Grandville Michigan Hotels
For decades it served as a huge parking lot, but now the nearly four-acre site has become part of a grand plan to revitalize the Grand River into a recreational haven for people. The work is being organized under the umbrella of the Great Community Spaces, which are launching a "Public Spaces Project" to define the future of public spaces in the city of Grand Rapids, Michigan.
These experimental efforts are being coordinated by Downtown Grand Rapids Inc. (DGRI) and made possible by a grant from the Michigan Department of Natural Resources (DNR) under the Great Community Spaces Program. DGri experiments and develops ideas for better use of public spaces during the cold weather months.
A 2016 study commissioned by the Grand Rapids-based group, which includes various corporate and philanthropic leaders, identified a number of opportunities for expansion that are still underway. Portage, Michigan, real estate firm KPMG & Co., is proposing a hotel and hotel development for longer stays at the corner of Grand River Street and Michigan Avenue in downtown Grand Rapids. In addition, a 246-room seven-story hotel overlooking the Grand River at the northern end of downtown will open this summer, and future development includes a hotel, restaurant, office space, retail space and residential units in 2019. The first of two new downtown hotels, the $1.2 billion 1,000-bedroom, 2,500-square-foot Grand Hotel, will open later this year, and the first hotel in a three-quarter-century downtown neighborhood.
The Authority's board will next work with architects on the design and explore possible financing options for the hotel construction. Another recommendation of the study is that the city submit proposals for the development of a hotel that is annexed or adjacent to DeVos Place.
To develop ideas for revitalizing 555 Monroe, DGRI launched a citizens "initiative - led by the GR Forward Goal 5 Alliance, which advises the organization on public space creation and project programming. Because placemaking strategies to promote opportunity for local businesses are a key value, we have also included the Monroe North neighborhood where the property is located in the creation of the Placemakers Alliance, a group of local business owners and community leaders focused on promoting public spaces, programming, and projects.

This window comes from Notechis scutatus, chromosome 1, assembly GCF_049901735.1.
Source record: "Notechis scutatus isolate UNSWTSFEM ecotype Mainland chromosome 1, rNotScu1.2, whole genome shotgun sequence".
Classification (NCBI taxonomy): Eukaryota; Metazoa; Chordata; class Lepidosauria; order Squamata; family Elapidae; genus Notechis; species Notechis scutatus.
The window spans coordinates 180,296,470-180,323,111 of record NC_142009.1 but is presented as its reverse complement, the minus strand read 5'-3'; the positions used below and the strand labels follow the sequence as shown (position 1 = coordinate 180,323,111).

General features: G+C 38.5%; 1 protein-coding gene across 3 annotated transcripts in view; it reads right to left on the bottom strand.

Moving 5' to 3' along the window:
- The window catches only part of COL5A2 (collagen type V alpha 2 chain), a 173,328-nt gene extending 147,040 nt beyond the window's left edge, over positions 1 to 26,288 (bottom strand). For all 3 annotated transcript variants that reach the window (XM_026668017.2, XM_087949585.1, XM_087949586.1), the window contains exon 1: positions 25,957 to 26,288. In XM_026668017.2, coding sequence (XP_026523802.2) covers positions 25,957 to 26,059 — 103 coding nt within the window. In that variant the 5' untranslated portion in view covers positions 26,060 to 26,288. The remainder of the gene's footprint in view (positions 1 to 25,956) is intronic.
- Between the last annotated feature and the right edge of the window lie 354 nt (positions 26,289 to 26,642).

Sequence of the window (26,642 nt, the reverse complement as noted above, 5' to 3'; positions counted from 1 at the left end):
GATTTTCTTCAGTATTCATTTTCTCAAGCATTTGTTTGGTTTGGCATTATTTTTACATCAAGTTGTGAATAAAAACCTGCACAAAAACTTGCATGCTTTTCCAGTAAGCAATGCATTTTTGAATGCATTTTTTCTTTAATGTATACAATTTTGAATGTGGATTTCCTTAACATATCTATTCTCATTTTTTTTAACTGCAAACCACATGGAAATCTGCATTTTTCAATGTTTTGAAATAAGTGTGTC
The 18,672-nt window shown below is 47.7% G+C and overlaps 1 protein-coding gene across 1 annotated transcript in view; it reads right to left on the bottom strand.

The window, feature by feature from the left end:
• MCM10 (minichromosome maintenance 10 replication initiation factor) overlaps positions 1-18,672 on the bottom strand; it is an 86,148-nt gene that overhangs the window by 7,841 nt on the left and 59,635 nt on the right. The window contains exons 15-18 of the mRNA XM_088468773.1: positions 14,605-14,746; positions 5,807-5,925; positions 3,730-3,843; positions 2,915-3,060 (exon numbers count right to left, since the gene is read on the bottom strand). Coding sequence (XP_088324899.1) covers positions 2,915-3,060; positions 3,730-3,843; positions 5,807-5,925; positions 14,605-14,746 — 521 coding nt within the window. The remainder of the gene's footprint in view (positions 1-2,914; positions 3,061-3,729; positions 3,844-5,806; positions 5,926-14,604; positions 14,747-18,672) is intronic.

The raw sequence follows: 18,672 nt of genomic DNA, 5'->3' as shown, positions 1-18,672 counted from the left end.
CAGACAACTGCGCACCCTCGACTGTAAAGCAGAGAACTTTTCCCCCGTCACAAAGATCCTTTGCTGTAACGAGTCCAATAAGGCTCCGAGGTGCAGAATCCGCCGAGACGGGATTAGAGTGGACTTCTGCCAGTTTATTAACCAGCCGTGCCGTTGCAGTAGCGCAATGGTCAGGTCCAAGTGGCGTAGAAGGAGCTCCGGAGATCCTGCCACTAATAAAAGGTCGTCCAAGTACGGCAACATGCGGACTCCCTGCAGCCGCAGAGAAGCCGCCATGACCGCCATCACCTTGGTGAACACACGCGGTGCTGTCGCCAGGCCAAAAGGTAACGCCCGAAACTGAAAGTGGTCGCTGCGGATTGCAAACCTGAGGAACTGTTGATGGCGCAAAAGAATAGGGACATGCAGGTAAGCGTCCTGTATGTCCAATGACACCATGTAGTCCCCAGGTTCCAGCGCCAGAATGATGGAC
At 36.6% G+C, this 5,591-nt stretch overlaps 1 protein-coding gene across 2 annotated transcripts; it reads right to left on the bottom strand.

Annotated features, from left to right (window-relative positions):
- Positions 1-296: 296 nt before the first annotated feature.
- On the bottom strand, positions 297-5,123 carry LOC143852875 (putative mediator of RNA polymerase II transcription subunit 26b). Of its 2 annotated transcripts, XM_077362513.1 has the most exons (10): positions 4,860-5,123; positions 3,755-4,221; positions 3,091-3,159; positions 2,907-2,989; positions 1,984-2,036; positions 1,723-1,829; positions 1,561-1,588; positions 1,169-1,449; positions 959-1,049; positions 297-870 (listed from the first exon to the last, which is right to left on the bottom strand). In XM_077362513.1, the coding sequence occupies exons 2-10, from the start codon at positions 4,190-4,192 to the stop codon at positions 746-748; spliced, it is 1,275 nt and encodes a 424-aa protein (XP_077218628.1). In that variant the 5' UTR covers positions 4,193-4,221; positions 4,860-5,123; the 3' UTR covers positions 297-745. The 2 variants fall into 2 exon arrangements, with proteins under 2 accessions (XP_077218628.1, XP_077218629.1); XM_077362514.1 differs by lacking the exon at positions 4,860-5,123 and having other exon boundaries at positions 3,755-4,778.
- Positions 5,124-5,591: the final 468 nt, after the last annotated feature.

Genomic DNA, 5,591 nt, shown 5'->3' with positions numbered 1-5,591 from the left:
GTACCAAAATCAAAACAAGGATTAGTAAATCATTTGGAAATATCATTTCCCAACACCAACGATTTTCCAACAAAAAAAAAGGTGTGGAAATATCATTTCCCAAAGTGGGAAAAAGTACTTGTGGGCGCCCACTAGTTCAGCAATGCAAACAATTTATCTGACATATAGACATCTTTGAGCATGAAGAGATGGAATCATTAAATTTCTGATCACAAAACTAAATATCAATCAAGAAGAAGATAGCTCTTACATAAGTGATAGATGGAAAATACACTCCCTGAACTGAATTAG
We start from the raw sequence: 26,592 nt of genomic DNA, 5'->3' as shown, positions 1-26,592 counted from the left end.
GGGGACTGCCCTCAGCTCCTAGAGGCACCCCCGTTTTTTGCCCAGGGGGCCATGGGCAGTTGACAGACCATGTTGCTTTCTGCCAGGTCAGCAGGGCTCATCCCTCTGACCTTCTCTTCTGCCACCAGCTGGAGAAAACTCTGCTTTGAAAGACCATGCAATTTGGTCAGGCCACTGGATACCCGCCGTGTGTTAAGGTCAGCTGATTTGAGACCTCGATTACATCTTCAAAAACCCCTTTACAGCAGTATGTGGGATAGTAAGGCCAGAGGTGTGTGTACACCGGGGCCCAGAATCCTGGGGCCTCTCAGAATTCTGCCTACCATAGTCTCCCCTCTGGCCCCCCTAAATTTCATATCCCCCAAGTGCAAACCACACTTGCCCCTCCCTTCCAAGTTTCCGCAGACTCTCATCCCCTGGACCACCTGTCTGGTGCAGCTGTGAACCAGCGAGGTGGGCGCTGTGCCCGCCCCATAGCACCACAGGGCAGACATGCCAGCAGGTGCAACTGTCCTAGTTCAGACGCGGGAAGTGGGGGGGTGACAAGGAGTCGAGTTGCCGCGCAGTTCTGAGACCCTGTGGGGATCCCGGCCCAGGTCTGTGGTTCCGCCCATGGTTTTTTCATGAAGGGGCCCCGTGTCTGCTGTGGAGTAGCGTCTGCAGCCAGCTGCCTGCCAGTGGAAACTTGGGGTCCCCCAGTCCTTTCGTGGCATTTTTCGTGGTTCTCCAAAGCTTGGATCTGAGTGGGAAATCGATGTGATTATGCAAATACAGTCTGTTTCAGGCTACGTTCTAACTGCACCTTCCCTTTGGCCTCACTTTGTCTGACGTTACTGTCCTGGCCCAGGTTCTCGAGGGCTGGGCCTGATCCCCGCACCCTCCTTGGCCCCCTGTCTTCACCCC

Other groups have developed a "palette park" approach, which focuses, among other things, on greening historically gray places with plants and flowers, adding seating and lighting to encourage people to linger, and increasing the volume of public art. In the wake of that transformation, Monroe has quickly begun to attract people who eat lunch, walk their dogs or shop. We were also able to bring some of the improvements identified into play.
While the white-water rivers are returning to the river and the new park is being built, it will take years to complete, 555 Monroe offers an opportunity to experiment with a new and fun way of reinventing it. Here is a look at some of the changes that are being brought into play to transform it from a car park into a place that invites people and begins to change the image of this waterfront district. Another encouraging trend is that changes to the property show that they are beginning to foster a sense of community in places that were once gritty, unused and overlooked.
The Grand Rapidians envision 555 Monroe as a space that eventually provides a front-row seat to enjoy the rapids that the community wants to bring back into the Grand River. The short-term goal is to turn this previously unused and lifeless property into a real asset that serves people as an amenity and helps revitalize the riverside and ultimately revitalize the Monroe North Downtown neighborhood. One of the keys to a great public space is the assumption that community is the expert.
This comes on top of the new Home2Suites Hilton, which opened earlier this year in Holland Township. For Holland, 200 additional rooms are expected to go online next year, including an AC Hotel Marriott opening in the heart of downtown with 130 rooms, a new hotel at the corner of Michigan Avenue and Grand River Street that will offer 160 rooms and occupy the twin towers that Orion Construction is building for the downtown business district.
In the next few years, more than 1300 rooms will be put on the market in the district, with a further 902 to be added. As development in the suburbs around the city swells, developers will add another 800 new rooms by the end of the year, with the potential to add another 2,500 to 3,000 over a decade, city officials said.
According to the Grandville Michigan Hotel Association's annual report, visitors booked 1.8 million overnight stays in the city last year. The current stock is a new record for the hotel, which last year earned nearly $216 million from bookings, a "new record."